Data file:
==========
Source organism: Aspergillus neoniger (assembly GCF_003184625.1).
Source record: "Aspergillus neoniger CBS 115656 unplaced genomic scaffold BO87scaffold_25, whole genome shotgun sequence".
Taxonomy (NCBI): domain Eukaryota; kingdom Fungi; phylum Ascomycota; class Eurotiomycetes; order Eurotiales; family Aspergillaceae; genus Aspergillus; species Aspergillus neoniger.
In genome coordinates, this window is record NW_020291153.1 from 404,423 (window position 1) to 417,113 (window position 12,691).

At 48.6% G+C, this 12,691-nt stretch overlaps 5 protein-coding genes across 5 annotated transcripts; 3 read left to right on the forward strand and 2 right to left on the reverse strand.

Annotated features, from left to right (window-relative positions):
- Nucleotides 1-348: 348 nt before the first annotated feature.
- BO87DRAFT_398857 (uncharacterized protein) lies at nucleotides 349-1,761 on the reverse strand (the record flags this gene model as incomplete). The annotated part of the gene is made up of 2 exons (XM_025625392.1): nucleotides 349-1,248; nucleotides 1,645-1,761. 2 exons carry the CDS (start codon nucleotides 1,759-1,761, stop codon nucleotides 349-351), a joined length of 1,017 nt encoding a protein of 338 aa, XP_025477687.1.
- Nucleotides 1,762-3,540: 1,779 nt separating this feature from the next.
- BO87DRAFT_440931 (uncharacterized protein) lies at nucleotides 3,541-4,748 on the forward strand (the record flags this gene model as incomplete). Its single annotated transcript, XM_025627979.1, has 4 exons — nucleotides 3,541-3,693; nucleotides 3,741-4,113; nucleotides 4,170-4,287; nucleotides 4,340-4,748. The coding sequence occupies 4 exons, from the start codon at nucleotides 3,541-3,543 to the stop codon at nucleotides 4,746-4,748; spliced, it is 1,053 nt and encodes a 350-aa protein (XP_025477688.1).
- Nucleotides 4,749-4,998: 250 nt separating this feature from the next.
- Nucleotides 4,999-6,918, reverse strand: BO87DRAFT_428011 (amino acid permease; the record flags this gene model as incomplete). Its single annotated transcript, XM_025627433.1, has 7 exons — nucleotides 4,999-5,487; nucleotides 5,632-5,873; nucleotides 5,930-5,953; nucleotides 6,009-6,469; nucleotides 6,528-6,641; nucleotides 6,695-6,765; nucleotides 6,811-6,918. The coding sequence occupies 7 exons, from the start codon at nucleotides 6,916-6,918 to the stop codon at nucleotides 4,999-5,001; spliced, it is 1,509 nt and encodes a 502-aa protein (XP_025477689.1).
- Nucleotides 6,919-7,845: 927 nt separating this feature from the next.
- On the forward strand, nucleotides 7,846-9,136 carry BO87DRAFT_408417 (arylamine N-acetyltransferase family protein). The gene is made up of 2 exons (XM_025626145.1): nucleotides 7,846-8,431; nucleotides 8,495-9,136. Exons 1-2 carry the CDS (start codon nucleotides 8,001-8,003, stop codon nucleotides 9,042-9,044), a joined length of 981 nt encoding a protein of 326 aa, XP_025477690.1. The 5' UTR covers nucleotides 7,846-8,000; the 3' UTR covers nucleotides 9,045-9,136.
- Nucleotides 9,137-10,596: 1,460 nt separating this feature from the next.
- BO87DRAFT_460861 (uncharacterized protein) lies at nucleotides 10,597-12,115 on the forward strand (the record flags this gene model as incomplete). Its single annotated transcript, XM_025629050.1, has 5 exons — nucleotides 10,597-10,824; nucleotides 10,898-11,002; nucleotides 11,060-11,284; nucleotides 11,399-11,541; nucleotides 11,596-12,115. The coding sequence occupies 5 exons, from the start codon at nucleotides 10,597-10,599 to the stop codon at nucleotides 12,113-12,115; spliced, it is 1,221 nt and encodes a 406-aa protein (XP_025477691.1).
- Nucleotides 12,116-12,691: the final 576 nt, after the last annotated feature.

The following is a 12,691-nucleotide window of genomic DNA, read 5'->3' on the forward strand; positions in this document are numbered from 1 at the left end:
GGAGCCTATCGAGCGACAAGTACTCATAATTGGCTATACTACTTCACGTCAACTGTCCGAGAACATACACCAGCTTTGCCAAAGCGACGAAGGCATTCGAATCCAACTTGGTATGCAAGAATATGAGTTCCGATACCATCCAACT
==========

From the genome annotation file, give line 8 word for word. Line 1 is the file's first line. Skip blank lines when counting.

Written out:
- BO87DRAFT_398857 (uncharacterized protein) lies at nucleotides 349-1,761 on the reverse strand (the record flags this gene model as incomplete). The annotated part of the gene is made up of 2 exons (XM_025625392.1): nucleotides 349-1,248; nucleotides 1,645-1,761. 2 exons carry the CDS (start codon nucleotides 1,759-1,761, stop codon nucleotides 349-351), a joined length of 1,017 nt encoding a protein of 338 aa, XP_025477687.1.